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Introducing the New Zealand Immunisation Advisory Centre (IMAC) forum.

Some time ago while mulling over what science writing (blogging) groups might offer parents with questions about vaccinations, Thoughts on, and for, those trying to choose to vaccinate or not, I came to thinking[1] that in the absence of discussion forums set up by those with expertise in immunisation, a useful compromise might be to ask at science writing groups. It is important that people with relevant expertise be present and that discussions be open.[2]

After I wrote that article I become aware of the New Zealand Immunisation Advisory Centre (IMAC) forum.

IMAC is a nationwide organisation, based at the University of Auckland, launched in 1997, aiming to “to provide New Zealanders with a local source of independent, factual information including benefits and risks regarding immunisation, and vaccine-preventable disease” drawing on international and New Zealand medical research, supported by a large network of health professionals. Further information about their aims are on the IMAC ‘About’ page.

It’s great to see an organisation like this step up and offer a discussion forum – but a pity that it’s not being used.

I suspect a key reason is simply that few are aware of the forum. Another might be that of those that are aware of it, most feel intimated by the idea of writing to an open forum.

Here’s a tip:

Be their hero.

If you are thinking of a question, it’s likely others are too and they’ll be grateful you asked.[3]

Besides, while it’s nice and quiet might be a good time to ask that question that’s been at the back of your mind.

After registering, you can comment on the forum. Once approved, you can initiate new topics. I’m unfamiliar with the details of what approval involves but my impression it is simply the same first-post moderation policy we have here at sciblogs that is intended to screen out spam.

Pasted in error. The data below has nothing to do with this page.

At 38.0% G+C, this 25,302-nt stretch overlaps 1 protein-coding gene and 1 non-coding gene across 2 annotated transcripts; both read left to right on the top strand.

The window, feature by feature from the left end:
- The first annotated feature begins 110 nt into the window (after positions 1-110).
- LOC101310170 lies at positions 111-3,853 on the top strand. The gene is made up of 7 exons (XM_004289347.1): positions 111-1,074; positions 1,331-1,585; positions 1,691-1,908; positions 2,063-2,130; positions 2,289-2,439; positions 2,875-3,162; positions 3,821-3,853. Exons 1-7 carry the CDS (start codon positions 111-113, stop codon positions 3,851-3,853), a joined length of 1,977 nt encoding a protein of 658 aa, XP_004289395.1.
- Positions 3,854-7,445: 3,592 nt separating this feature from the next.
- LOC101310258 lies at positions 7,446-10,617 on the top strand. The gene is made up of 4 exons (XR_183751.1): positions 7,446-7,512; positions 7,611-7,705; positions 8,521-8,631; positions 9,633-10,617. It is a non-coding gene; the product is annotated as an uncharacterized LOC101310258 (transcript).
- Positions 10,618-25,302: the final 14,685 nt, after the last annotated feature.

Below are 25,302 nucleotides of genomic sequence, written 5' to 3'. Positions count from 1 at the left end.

Footnotes

1. Amongst a lot of ruminating I wrote,

If you want an independent source of information on the science, one good source might be research scientists with experience in the relevant field and experience in communicating the science. For independence – research scientists at universities and most research organisations speak for themselves and their field. (It’s common lack of understanding that sees some people lump research scientists in with companies and label them as biased.)

If you want someone you can ask questions to, rather than ‘just’ read a (static) website options are thin on the ground. Relatively few scientists offer to help on-line or in general public settings. It’s something that people in the science communication area have talked about a lot. Most scientists simply haven’t the time to spare, they’re already wearing too many hats; many simply aren’t inclined to for a range of other reasons.

2. I also noted in the comments that a local concern group who oppose vaccines—the Immunisation Awareness Society—in suggesting vaccination discussion forums to their readers don’t,

point to any forums where discussion is open (the IAS forums are closed those without anti-vaccine views, creating an echo-chamber effect), never mind forums where research scientists active in the field write.

This and other forums seem, to my anecdotal experience, have increasingly shut down discussions over the (few) years that I have been aware of them. An effect is that parents visiting them only get to hear the words of those who are ‘in favour’ of those organising the group. It’s really important that discussion be open.

3. My thought comes from advice to me from the first week of lectures at undergraduate universities in New Zealand, which—in my time anyway—were an ‘orientation week’, with clubs vying to sign on students, parties and whatnot. The first lectures were similarly introductory. In one of my first lectures, we were encouraged ask questions. I honestly cannot recall the lecturer’s name, but I can distinctly recall him saying “Be their hero” - pointing out that if you ask likely several other timid souls would thank you. I guess he was appealing to a geeky sense of heroism.


Further vaccine-related reading on Code for life:

Immunisation, then and now

Fact or fallacy, a survey of immunisation statements in the print media

Positive encouragement for vaccination

Rubella, not a benign disease if experienced during early pregnancy

Sources for medical information for non-medics and non-scientists